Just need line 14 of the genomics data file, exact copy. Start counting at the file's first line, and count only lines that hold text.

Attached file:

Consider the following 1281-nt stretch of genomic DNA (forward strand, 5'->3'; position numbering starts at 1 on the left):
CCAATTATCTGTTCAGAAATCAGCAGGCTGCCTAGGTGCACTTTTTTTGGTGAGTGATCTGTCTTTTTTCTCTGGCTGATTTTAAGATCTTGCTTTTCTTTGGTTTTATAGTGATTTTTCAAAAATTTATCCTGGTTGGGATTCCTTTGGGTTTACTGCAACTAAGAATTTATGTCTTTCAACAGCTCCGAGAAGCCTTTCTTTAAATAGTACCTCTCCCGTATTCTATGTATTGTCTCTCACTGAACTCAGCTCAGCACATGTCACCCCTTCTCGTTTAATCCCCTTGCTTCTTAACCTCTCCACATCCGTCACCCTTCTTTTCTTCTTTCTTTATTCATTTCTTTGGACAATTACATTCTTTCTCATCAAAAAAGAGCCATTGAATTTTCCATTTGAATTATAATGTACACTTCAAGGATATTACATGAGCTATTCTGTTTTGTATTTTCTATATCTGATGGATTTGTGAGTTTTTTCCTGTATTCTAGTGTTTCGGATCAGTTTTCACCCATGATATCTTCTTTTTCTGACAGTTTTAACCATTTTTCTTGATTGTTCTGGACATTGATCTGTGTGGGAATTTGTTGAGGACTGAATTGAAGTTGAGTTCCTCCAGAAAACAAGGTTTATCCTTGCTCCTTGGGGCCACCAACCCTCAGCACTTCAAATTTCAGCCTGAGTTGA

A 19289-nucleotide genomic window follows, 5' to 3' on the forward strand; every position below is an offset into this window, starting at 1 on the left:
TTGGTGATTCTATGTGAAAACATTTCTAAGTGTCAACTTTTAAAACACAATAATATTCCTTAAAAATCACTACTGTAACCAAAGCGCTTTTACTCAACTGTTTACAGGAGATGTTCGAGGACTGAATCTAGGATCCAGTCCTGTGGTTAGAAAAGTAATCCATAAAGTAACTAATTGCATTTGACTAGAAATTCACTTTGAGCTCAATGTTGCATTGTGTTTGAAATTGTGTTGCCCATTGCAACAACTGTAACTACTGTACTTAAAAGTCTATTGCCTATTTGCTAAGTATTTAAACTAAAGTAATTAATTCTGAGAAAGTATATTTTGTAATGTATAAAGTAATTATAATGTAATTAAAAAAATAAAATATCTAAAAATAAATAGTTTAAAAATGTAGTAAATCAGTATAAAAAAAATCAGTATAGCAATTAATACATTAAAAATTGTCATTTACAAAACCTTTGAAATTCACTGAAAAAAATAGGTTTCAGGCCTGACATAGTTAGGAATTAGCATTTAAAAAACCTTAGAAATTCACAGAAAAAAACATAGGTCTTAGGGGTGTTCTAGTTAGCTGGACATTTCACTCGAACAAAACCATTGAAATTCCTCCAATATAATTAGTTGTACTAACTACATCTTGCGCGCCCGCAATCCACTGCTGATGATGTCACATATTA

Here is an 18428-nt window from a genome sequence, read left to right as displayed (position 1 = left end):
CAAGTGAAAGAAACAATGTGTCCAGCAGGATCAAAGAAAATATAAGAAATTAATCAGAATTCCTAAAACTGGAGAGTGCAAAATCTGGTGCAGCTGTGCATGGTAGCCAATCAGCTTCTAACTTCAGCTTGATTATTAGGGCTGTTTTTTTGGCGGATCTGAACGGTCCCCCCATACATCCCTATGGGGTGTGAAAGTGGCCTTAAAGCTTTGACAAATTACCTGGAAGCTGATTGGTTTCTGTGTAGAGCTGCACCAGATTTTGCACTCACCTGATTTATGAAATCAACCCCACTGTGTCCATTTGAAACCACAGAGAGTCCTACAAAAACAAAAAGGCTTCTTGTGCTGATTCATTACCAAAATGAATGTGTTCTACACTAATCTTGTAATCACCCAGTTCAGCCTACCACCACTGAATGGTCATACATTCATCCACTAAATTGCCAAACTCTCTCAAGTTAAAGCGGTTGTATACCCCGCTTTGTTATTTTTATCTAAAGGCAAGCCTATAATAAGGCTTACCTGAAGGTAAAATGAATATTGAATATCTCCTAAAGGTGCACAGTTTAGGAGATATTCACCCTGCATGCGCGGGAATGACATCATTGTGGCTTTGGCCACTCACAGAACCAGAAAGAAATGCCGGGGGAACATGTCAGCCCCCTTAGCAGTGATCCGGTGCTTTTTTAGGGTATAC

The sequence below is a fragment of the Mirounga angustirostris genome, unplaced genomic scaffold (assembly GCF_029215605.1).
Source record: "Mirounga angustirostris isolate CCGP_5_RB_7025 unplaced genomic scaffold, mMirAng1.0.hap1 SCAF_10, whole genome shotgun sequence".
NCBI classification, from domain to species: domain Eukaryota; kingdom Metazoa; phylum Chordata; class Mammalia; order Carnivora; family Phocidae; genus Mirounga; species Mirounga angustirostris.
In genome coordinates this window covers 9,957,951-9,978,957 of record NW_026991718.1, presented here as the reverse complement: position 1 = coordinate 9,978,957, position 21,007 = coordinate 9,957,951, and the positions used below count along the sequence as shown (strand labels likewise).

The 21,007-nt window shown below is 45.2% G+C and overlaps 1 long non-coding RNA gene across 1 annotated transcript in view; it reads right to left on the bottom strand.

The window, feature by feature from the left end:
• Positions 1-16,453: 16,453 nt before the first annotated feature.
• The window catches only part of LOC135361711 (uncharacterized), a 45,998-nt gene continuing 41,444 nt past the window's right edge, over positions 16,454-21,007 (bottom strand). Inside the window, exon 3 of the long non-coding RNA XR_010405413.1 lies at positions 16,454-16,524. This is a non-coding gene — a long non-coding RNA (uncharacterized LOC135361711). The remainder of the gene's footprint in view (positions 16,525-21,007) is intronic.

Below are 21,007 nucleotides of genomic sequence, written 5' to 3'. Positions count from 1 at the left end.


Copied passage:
• The window catches only part of LOC135361711 (uncharacterized), a 45,998-nt gene continuing 41,444 nt past the window's right edge, over positions 16,454-21,007 (bottom strand). Inside the window, exon 3 of the long non-coding RNA XR_010405413.1 lies at positions 16,454-16,524. This is a non-coding gene — a long non-coding RNA (uncharacterized LOC135361711). The remainder of the gene's footprint in view (positions 16,525-21,007) is intronic.